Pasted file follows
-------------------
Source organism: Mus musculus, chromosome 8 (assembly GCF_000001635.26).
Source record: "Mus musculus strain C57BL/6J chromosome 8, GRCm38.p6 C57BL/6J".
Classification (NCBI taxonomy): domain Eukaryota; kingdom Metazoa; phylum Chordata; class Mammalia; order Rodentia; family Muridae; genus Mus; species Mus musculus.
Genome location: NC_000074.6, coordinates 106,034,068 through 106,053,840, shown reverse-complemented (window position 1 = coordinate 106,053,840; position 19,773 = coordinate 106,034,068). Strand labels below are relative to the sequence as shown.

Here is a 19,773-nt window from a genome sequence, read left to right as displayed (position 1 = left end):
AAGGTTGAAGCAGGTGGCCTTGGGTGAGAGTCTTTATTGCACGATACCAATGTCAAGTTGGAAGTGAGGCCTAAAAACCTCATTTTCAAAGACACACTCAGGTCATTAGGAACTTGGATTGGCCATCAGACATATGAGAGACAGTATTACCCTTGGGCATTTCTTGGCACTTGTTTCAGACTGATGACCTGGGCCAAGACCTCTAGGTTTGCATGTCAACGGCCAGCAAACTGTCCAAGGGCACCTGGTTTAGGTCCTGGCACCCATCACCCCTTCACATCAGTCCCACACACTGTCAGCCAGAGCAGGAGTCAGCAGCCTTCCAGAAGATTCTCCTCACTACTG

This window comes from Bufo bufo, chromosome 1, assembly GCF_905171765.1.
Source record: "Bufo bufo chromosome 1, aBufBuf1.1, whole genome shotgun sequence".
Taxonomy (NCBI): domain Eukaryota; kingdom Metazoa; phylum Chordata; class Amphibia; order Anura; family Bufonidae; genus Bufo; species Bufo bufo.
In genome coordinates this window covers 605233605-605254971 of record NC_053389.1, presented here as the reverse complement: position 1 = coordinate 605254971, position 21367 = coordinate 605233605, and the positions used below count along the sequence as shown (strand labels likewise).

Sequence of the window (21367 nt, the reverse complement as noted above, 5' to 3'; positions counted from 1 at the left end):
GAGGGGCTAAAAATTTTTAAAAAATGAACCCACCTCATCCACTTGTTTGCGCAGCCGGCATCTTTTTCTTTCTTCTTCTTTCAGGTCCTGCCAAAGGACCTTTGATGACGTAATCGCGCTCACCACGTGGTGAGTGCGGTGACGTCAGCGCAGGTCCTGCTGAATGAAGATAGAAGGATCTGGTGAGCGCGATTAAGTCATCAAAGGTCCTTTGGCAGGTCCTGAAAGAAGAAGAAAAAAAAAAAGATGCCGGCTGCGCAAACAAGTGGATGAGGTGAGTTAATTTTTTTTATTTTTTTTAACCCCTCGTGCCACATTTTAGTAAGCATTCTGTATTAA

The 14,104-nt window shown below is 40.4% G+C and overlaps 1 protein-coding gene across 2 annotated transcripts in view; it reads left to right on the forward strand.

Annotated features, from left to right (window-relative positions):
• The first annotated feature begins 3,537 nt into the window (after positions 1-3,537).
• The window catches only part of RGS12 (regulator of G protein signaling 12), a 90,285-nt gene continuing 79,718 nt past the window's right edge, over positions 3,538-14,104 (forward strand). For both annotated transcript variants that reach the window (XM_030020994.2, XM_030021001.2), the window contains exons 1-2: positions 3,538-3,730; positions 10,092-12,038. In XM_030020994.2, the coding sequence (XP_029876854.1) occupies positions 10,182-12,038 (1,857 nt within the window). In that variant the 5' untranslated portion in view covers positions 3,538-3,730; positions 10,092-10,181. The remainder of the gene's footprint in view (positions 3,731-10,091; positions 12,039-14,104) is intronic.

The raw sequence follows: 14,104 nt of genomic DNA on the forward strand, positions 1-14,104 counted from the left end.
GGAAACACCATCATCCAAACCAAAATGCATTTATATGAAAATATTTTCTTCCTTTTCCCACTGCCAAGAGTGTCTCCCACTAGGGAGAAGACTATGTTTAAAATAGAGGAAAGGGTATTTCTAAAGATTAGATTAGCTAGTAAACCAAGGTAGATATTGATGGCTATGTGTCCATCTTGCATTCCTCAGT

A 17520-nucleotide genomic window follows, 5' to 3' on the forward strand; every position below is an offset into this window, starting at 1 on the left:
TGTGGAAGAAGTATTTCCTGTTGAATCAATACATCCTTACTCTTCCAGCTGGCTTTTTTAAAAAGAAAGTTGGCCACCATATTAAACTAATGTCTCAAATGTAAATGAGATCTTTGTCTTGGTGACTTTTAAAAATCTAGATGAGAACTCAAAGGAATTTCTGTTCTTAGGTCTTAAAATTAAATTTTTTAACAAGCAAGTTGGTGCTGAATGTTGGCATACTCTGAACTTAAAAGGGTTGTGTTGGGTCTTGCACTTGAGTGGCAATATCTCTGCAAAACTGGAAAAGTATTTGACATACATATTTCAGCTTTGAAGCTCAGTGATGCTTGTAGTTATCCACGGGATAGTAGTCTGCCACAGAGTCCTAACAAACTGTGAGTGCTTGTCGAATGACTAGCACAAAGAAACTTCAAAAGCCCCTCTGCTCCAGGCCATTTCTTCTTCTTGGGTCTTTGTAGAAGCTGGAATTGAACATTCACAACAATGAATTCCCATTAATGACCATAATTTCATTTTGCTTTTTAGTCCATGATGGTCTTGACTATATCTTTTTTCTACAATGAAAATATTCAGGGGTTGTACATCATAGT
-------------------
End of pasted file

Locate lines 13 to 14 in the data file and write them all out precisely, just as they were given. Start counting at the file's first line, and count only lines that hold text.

The 14,104-nt window shown below is 40.4% G+C and overlaps 1 protein-coding gene across 2 annotated transcripts in view; it reads left to right on the forward strand.

Annotated features, from left to right (window-relative positions):